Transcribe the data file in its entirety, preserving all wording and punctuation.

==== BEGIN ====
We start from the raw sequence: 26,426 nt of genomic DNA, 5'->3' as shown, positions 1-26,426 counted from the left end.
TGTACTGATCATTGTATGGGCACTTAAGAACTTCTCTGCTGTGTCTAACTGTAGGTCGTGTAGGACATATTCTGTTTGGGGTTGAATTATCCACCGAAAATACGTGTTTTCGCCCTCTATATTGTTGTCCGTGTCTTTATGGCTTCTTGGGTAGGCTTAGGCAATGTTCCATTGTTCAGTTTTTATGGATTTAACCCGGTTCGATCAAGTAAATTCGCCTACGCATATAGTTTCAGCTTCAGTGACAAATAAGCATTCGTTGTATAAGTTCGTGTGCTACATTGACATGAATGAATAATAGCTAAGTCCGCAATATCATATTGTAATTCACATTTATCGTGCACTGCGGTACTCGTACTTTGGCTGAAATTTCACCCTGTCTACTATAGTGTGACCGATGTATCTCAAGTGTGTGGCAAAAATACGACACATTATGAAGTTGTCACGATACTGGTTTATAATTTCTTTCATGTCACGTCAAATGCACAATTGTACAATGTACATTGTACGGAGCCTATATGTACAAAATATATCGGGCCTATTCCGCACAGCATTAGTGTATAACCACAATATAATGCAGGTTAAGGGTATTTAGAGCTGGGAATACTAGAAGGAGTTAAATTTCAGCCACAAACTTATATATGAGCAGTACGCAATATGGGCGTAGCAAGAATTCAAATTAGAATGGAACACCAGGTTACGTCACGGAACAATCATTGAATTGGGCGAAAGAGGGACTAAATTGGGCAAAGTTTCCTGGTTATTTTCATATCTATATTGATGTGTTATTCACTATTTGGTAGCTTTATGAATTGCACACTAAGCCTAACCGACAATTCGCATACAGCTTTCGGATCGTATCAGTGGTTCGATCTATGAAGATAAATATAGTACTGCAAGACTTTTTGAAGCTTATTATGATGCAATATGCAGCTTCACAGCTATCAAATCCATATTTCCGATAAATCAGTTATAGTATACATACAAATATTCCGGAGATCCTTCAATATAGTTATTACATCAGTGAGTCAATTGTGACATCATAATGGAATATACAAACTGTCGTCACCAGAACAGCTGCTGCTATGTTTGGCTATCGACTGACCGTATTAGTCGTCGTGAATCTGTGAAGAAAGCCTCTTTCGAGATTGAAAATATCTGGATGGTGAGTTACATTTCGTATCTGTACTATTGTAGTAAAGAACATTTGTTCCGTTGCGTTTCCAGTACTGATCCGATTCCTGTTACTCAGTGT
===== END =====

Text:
We start from the raw sequence: 26,426 nt of genomic DNA, 5'->3' as shown, positions 1-26,426 counted from the left end.
TGTACTGATCATTGTATGGGCACTTAAGAACTTCTCTGCTGTGTCTAACTGTAGGTCGTGTAGGACATATTCTGTTTGGGGTTGAATTATCCACCGAAAATACGTGTTTTCGCCCTCTATATTGTTGTCCGTGTCTTTATGGCTTCTTGGGTAGGCTTAGGCAATGTTCCATTGTTCAGTTTTTATGGATTTAACCCGGTTCGATCAAGTAAATTCGCCTACGCATATAGTTTCAGCTTCAGTGACAAATAAGCATTCGTTGTATAAGTTCGTGTGCTACATTGACATGAATGAATAATAGCTAAGTCCGCAATATCATATTGTAATTCACATTTATCGTGCACTGCGGTACTCGTACTTTGGCTGAAATTTCACCCTGTCTACTATAGTGTGACCGATGTATCTCAAGTGTGTGGCAAAAATACGACACATTATGAAGTTGTCACGATACTGGTTTATAATTTCTTTCATGTCACGTCAAATGCACAATTGTACAATGTACATTGTACGGAGCCTATATGTACAAAATATATCGGGCCTATTCCGCACAGCATTAGTGTATAACCACAATATAATGCAGGTTAAGGGTATTTAGAGCTGGGAATACTAGAAGGAGTTAAATTTCAGCCACAAACTTATATATGAGCAGTACGCAATATGGGCGTAGCAAGAATTCAAATTAGAATGGAACACCAGGTTACGTCACGGAACAATCATTGAATTGGGCGAAAGAGGGACTAAATTGGGCAAAGTTTCCTGGTTATTTTCATATCTATATTGATGTGTTATTCACTATTTGGTAGCTTTATGAATTGCACACTAAGCCTAACCGACAATTCGCATACAGCTTTCGGATCGTATCAGTGGTTCGATCTATGAAGATAAATATAGTACTGCAAGACTTTTTGAAGCTTATTATGATGCAATATGCAGCTTCACAGCTATCAAATCCATATTTCCGATAAATCAGTTATAGTATACATACAAATATTCCGGAGATCCTTCAATATAGTTATTACATCAGTGAGTCAATTGTGACATCATAATGGAATATACAAACTGTCGTCACCAGAACAGCTGCTGCTATGTTTGGCTATCGACTGACCGTATTAGTCGTCGTGAATCTGTGAAGAAAGCCTCTTTCGAGATTGAAAATATCTGGATGGTGAGTTACATTTCGTATCTGTACTATTGTAGTAAAGAACATTTGTTCCGTTGCGTTTCCAGTACTGATCCGATTCCTGTTACTCAGTGT